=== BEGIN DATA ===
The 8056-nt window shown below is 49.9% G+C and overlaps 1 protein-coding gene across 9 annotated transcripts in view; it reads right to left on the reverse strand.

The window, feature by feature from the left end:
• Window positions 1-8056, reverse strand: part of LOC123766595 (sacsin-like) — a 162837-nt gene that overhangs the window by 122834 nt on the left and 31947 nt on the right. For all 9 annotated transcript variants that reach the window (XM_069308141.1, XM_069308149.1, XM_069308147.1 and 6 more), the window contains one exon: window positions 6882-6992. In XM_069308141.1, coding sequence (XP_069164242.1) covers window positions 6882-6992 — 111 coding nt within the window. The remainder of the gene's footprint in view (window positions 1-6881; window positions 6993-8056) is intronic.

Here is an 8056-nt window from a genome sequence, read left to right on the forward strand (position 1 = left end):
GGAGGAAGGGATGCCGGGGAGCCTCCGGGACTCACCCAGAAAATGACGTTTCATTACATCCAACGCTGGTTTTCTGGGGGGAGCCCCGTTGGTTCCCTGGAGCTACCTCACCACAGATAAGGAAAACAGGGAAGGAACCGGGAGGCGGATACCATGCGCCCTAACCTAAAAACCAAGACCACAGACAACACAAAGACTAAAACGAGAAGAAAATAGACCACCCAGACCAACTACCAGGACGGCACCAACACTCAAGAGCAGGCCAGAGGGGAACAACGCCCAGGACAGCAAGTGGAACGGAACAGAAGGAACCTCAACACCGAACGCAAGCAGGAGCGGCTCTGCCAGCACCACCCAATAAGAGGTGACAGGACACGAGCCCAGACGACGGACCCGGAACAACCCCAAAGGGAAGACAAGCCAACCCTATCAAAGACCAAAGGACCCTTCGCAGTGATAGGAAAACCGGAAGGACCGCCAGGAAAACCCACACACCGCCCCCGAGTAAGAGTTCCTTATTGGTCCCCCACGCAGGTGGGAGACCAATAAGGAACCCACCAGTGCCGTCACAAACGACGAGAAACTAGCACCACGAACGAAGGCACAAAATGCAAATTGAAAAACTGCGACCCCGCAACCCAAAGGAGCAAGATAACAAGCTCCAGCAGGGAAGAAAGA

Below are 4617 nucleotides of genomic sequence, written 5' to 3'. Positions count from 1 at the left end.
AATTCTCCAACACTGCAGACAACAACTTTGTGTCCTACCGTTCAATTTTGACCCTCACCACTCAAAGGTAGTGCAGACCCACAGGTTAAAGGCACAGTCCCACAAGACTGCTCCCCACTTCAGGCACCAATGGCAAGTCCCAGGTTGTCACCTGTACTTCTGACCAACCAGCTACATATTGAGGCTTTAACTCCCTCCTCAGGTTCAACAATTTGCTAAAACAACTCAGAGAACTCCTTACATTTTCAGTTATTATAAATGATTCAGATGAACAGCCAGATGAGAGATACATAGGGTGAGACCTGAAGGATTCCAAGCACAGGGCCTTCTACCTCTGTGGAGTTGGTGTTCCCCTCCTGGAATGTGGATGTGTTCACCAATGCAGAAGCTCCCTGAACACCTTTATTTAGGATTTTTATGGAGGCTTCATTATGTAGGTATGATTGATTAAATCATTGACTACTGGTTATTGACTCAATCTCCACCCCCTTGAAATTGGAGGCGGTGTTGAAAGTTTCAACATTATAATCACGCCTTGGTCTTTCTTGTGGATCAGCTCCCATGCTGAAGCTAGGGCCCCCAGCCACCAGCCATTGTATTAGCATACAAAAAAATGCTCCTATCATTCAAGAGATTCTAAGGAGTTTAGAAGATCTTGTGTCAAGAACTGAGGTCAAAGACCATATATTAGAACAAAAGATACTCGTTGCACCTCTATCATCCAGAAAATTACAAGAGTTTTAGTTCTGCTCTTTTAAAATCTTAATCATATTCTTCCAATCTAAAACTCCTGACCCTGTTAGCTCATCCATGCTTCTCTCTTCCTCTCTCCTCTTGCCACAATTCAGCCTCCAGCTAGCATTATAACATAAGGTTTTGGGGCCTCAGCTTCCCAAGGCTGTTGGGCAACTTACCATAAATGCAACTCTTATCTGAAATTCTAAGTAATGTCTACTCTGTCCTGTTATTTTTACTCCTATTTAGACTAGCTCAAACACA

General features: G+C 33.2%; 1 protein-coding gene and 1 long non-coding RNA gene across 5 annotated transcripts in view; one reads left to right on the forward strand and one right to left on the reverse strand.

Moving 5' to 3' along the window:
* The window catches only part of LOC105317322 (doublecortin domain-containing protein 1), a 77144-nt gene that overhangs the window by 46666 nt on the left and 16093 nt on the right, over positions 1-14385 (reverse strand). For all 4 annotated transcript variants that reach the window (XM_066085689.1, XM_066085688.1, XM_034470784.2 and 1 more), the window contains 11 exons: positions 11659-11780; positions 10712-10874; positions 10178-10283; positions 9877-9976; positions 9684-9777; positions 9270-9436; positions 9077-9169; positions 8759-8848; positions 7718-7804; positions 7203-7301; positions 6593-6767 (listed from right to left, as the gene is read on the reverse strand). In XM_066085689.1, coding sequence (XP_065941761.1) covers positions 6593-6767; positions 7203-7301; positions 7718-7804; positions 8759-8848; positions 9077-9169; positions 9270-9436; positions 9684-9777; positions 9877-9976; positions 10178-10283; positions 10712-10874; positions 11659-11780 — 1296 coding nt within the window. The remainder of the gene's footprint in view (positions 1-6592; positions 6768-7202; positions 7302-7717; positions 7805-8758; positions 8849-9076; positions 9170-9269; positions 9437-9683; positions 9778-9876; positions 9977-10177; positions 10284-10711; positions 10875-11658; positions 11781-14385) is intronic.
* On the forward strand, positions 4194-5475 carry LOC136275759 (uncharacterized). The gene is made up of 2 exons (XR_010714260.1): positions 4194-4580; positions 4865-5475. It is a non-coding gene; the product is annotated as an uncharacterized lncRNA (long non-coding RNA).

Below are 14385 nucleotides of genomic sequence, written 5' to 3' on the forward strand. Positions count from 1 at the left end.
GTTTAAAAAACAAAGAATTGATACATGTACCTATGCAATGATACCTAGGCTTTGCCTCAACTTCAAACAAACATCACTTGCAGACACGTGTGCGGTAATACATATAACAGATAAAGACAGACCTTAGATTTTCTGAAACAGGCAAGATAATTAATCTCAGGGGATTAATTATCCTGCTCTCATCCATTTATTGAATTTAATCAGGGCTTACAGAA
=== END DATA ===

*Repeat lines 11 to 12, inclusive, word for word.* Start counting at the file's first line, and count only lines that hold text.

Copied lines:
* On the forward strand, positions 4194-5475 carry LOC136275759 (uncharacterized). The gene is made up of 2 exons (XR_010714260.1): positions 4194-4580; positions 4865-5475. It is a non-coding gene; the product is annotated as an uncharacterized lncRNA (long non-coding RNA).

Below are 14385 nucleotides of genomic sequence, written 5' to 3' on the forward strand. Positions count from 1 at the left end.